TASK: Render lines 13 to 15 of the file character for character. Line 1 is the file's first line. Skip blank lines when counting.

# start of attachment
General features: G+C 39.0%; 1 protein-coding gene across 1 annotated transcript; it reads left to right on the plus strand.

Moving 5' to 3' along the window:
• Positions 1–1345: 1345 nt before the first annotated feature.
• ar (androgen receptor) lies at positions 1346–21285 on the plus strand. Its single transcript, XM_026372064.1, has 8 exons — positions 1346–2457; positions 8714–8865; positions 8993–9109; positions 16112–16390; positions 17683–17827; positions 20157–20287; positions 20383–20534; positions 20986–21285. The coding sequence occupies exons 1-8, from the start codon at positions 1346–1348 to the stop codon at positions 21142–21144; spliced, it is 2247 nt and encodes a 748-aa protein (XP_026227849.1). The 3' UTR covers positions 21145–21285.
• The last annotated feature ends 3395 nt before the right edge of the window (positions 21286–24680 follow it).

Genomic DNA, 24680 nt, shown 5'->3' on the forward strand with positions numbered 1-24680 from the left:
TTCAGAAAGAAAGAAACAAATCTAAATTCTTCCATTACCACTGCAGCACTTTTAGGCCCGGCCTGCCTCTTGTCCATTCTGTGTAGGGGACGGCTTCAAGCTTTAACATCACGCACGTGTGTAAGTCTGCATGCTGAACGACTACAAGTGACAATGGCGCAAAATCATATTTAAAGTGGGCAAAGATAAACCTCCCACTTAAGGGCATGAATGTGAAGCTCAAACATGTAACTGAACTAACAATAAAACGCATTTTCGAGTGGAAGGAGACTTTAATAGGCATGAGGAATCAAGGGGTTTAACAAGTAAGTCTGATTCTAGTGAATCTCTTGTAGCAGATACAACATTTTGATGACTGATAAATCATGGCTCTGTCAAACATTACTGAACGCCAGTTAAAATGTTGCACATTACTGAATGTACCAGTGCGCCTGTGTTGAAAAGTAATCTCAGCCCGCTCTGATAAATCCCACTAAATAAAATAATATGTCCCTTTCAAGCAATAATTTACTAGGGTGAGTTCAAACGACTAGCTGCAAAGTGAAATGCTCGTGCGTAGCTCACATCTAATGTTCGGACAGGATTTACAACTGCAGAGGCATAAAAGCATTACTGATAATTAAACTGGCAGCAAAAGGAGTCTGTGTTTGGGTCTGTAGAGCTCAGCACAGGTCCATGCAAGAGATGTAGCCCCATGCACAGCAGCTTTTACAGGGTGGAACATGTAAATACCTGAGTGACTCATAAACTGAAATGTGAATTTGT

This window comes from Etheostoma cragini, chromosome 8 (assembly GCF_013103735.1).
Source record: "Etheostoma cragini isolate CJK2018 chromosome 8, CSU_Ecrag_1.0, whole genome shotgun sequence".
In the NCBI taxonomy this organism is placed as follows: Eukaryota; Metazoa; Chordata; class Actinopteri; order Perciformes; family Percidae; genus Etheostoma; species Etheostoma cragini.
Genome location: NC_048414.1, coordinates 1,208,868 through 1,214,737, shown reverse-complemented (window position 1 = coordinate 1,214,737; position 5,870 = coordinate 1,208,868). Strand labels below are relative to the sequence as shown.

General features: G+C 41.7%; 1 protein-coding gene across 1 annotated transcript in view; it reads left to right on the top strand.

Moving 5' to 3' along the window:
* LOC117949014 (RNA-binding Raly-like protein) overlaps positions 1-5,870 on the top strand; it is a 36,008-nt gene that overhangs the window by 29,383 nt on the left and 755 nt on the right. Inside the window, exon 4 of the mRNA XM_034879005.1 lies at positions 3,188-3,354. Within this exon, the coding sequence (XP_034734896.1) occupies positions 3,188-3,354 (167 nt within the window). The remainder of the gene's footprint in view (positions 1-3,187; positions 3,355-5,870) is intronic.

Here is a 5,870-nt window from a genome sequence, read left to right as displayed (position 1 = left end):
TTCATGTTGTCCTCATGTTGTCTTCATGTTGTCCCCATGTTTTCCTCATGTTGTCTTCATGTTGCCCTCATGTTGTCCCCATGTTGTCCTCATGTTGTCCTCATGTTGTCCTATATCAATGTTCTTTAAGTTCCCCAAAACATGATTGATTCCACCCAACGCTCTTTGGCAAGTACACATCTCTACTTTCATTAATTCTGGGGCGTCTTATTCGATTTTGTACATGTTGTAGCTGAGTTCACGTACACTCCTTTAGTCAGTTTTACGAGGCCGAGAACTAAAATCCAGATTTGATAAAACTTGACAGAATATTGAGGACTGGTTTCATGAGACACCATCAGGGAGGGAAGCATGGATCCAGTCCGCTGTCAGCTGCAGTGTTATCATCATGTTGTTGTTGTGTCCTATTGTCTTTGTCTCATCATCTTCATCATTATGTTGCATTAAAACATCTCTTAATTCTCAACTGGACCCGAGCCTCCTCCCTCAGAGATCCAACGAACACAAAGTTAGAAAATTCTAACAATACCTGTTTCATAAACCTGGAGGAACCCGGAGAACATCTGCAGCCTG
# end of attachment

Moving 5' to 3' along the window:
* LOC117949014 (RNA-binding Raly-like protein) overlaps positions 1-5,870 on the top strand; it is a 36,008-nt gene that overhangs the window by 29,383 nt on the left and 755 nt on the right. Inside the window, exon 4 of the mRNA XM_034879005.1 lies at positions 3,188-3,354. Within this exon, the coding sequence (XP_034734896.1) occupies positions 3,188-3,354 (167 nt within the window). The remainder of the gene's footprint in view (positions 1-3,187; positions 3,355-5,870) is intronic.

Here is a 5,870-nt window from a genome sequence, read left to right as displayed (position 1 = left end):